violence is due to foreign troops presence in Iraq ? Why should Iraq be colonized ? Iraqis like freedom as all countries of the world . UN must take action to save Iraq unity and stop bloodshed . UN should take over as British Times said to settle Iraq crises.
Victims Of Nazi Bush
Associated France Press (AFP) 1/11/2006
Iraq bombs kill dozens, US toll passes 100
by Hassen Jouni
BAGHDAD (AFP) - A bomb ripped through a crowd of Shiite labourers, one of six attacks in Baghdad that killed at least 36 people, as the monthly death toll for American troops and civilian contractors in Iraq hit 101.
Four non-American coalition soldiers were also killed during the month.
The blasts came as Britain evacuated its large consulate in the southern city of Basra after it came under repeated mortar attack, and one day after 17 Iraqi police were murdered when they left a nearby British training base.
The US military said October had seen 96 US troops, four coalition soldiers from other countries and five American contractors killed, confirming it as the bloodiest month for the allies since January 2005.
The violence raging around the country will deepen Iraq's bitter sectarian divide and undermine efforts by Prime Minister Nuri al-Maliki's government and his US and British allies to end Iraq's 44-month-old war.
US National Security Adviser Stephen Hadley visited his Iraqi counterpart Mowaffaq al-Rubaie in Baghdad to discuss the creation of a new joint security committee and how to transfer Iraqi troops to local command, officials said.
Iraq's interior ministry spokesman Brigadier General Abdel-Karim Khalaf said the worst bomb blast appeared to be the work of an extremist Sunni faction targeting Sadr City, a sprawling Shiite slum in east Baghdad.
"This has the fingerprints of the Takfiris and Al-Qaeda all over it," he said. "It was a bomb that exploded in an area where day labourers gather. We have 26 martyrs and 60 injured."
Doctor Aram Jurain from Baghdad's Al-Kindi hospital said, however, that two Sadr City clinics alone had received 27 corpses and 50 wounded, many of them in a critical condition. He predicted the death toll would rise.
The bomb exploded as men gathered in an area where minibuses arrive to pick up casual workers, the scene of many previous bombings.
"The bomb was hidden in a plastic bag. It's the third time that an attack has hit this place this year," eyewitness Abu Zeinad told AFP, as pools of blood congealed amid the twisted remains of the workers' tools.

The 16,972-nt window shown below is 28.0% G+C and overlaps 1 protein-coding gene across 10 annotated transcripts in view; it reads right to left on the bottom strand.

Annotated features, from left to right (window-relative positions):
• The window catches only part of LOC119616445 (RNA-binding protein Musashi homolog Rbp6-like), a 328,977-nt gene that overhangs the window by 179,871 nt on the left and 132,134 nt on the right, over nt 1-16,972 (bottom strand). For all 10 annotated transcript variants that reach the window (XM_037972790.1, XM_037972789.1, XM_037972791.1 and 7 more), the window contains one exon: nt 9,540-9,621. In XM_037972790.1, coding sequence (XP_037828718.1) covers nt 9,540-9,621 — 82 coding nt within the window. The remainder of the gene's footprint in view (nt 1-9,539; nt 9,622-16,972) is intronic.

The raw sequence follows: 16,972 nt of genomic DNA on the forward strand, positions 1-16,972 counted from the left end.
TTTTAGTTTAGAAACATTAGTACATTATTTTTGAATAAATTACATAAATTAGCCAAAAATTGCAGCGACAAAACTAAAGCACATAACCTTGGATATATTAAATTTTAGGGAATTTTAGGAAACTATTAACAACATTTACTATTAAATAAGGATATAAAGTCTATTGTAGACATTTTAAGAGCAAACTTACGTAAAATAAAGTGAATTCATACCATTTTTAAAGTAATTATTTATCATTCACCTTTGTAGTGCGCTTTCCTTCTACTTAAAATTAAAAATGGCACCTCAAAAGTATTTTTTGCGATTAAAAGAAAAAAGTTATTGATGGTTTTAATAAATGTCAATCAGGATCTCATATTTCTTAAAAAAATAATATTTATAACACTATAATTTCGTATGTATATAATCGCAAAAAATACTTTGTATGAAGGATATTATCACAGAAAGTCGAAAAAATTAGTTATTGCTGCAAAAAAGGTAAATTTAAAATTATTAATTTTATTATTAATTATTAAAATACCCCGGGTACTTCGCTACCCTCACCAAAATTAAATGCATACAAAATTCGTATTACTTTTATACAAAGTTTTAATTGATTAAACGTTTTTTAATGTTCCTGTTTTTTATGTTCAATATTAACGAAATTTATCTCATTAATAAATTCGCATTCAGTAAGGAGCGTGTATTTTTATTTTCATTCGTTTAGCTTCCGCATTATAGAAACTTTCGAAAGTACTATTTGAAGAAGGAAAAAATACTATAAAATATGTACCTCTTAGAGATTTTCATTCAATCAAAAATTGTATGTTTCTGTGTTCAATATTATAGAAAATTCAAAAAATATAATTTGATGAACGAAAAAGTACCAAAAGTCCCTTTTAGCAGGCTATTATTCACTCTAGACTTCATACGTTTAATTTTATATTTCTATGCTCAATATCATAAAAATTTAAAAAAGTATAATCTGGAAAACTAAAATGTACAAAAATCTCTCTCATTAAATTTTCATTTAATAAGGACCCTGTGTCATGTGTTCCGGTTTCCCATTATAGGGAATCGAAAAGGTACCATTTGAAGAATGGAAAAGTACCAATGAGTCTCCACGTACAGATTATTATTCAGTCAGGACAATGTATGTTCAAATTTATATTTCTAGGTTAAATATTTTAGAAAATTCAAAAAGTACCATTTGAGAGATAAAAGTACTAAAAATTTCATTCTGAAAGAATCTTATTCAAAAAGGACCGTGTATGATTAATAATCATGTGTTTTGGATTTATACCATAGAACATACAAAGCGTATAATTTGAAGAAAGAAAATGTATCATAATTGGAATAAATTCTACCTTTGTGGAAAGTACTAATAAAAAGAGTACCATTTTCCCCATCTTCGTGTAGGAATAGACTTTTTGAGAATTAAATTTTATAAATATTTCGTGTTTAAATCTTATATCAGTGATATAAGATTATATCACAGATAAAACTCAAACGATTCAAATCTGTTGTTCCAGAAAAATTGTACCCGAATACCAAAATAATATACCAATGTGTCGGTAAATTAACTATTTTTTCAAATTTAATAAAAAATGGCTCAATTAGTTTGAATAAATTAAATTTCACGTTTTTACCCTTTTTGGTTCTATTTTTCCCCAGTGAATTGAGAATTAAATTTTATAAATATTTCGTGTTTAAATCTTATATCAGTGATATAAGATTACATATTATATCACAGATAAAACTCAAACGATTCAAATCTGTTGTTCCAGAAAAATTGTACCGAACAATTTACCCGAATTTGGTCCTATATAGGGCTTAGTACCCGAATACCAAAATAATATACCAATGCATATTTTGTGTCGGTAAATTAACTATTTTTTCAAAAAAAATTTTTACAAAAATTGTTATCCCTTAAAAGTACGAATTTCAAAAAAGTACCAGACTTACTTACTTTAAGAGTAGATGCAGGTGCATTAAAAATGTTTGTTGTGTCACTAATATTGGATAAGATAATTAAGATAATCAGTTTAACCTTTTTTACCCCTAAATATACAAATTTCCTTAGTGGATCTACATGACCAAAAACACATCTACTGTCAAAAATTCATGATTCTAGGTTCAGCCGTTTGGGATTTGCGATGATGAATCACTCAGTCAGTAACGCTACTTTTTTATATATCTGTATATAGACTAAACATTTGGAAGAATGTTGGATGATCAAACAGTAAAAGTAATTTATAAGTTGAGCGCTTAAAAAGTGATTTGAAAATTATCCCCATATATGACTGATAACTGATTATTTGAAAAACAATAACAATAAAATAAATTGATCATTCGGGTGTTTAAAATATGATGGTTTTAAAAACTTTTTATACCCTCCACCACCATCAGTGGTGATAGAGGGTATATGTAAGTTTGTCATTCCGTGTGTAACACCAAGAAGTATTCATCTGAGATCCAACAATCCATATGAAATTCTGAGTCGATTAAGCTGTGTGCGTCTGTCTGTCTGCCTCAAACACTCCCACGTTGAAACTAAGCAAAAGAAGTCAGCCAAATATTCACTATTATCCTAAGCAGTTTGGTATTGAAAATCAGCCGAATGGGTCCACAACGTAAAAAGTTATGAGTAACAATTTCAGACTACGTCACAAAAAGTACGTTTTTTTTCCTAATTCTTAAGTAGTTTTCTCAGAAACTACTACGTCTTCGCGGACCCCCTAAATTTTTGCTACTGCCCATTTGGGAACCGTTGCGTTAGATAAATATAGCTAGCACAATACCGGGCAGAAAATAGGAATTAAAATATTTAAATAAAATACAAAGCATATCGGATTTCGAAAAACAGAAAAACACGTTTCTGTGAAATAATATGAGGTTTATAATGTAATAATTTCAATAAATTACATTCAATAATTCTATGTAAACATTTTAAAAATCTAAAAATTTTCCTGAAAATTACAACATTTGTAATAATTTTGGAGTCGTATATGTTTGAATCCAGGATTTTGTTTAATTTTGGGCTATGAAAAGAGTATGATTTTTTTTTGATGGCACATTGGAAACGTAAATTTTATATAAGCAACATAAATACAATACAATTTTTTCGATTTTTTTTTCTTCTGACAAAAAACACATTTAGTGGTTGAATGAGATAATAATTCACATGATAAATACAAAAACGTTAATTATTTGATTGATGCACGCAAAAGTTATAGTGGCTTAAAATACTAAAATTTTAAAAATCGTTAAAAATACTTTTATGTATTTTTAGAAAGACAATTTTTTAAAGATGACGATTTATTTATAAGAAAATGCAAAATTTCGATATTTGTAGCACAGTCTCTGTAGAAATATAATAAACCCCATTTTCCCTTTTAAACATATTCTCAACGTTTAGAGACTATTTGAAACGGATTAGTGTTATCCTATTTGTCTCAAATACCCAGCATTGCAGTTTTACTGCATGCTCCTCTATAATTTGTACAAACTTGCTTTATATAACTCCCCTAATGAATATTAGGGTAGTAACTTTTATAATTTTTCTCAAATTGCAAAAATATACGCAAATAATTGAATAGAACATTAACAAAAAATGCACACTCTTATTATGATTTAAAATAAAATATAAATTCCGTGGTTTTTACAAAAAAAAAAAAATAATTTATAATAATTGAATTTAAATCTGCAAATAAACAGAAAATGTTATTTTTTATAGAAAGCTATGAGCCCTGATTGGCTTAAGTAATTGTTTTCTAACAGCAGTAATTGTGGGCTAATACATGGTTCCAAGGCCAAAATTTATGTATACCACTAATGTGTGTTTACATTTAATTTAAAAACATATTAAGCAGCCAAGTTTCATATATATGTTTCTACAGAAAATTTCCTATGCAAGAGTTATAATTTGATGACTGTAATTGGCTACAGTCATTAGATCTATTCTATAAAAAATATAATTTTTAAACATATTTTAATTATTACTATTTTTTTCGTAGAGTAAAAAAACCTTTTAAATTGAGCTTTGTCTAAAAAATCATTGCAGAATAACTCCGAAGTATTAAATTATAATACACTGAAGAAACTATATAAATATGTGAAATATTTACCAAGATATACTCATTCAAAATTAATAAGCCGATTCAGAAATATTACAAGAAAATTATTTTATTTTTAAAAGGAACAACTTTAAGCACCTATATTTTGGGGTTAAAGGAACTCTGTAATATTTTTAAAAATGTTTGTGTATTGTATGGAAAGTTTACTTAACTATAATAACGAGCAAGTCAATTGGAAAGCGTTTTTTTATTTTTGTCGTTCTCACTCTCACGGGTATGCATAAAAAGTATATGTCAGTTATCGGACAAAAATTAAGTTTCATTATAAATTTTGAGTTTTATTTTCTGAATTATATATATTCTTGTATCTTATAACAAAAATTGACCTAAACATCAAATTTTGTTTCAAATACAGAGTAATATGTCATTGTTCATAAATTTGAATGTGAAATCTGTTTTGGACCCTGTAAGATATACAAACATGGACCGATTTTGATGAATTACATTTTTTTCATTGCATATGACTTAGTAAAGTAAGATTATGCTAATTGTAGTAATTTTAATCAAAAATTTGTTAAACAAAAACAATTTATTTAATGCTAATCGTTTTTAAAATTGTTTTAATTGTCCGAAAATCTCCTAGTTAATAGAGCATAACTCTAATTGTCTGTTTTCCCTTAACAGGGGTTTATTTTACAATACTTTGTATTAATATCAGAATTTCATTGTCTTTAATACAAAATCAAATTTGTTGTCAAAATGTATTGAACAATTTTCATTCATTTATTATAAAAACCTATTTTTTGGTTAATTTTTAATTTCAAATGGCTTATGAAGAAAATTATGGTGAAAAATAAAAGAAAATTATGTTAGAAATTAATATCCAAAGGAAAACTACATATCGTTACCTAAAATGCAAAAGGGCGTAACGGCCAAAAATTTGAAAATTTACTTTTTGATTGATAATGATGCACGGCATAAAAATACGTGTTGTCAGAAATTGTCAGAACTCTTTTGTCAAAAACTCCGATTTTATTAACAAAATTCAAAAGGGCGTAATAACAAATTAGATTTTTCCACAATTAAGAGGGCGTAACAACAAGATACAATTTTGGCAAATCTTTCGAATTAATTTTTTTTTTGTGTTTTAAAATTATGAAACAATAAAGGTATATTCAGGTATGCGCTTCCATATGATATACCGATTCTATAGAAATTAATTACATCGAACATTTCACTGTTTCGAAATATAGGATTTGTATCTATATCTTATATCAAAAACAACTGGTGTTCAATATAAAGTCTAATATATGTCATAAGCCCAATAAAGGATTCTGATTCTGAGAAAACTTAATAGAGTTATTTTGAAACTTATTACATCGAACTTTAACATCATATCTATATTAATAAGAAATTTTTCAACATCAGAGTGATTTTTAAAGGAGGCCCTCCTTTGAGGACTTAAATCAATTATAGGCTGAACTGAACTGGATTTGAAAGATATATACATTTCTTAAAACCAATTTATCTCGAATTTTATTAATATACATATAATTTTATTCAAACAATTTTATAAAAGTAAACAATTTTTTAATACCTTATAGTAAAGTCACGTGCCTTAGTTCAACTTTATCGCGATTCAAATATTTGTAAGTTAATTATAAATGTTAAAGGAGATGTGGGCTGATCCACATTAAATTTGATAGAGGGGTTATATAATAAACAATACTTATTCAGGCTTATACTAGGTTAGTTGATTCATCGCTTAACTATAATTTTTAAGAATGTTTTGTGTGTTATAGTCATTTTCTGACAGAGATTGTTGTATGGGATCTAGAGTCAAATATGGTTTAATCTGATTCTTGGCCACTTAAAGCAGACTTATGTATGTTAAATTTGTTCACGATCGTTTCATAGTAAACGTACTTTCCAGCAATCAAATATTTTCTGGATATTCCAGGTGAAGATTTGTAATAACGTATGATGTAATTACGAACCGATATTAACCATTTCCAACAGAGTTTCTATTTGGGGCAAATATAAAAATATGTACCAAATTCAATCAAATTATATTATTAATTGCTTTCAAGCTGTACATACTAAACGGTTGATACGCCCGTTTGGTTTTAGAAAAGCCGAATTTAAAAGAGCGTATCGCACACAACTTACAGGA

In and around Baghdad at least five car bombs exploded -- outside a hospital, at a bureau de change, in two Shiite residential districts and near a bus -- killing a total of 10 civilians and wounding dozens more.
Iraq's beleaguered police were also attacked in the north of the country, where a suicide bomber detonated a bomb belt outside force headquarters in the oil city of Kirkuk, killing two officers and a child, police said.
Sadr City is a bastion of radical cleric Moqtada al-Sadr's Mahdi Army militia and such an attack could provoke bloody reprisals against Baghdad's Sunni Arab minority.
US forces can also expect to face the fury of local people.
American troops hunting for a kidnapped comrade have this week mounted road blocks and patrols around the fringes of Sadr City, and many blamed the forces for failing to prevent the attack.
"The responsibility for this attack lies with the occupying forces," said Hamdallah Rikabi, a spokesman for Sadr's movement.
"Everybody knows that before this, this was a secure city and deploying the occupier's forces is just harming our security," he said.
Meanwhile, in the southern Iraqi city of Basra, police were hunting for a gang which on Sunday stopped a minibus carrying 17 instructors home from a police academy run by the British military, and killed them.
"I confirm that 15 policemen and two translators were killed," said Major General Abed Khudhir Al-Tahir, head of Basra's security committee. "We are currently investigating the driver in a bid to find the actual culprits."
The murders will be seen as a huge setback for British efforts to pacify southern Iraq, which hinges on training Iraqi security forces to enable them to take over responsibility for an area rife with illegal militia groups.
This plan hit another setback Monday when Britain confirmed it was evacuating most staff from its major consular complex in Basra, headquarters of the civilian arm of reconstruction efforts in southern Iraq.
"It's in response to an increased threat from mortar and rocket attacks in the compound," a Foreign Office spokeswoman said. "We're hoping it's temporary and are keeping this decision under review."
The Foreign Office compound in the Basra complex has been hit three times in the past three months by barrages of up to 14 mortars and rockets.
In another attack Monday, a bomb damaged a jeep carrying private security contractors through Basra. In the aftermath of the blast a local girl was reportedly shot, triggering a protest by stone-throwing youths.
Although the area around Basra, which is largely Shiite, has been spared the worst of the sectarian violence that has torn apart life in central Iraq, the region is home to well-armed political, tribal and criminal factions.
Britain has 7,200 troops in southern Iraq. Reports suggest their commanders would like to start pulling them out as early as February next year, although Prime Minister Tony Blair insists they will stay "until the job is done".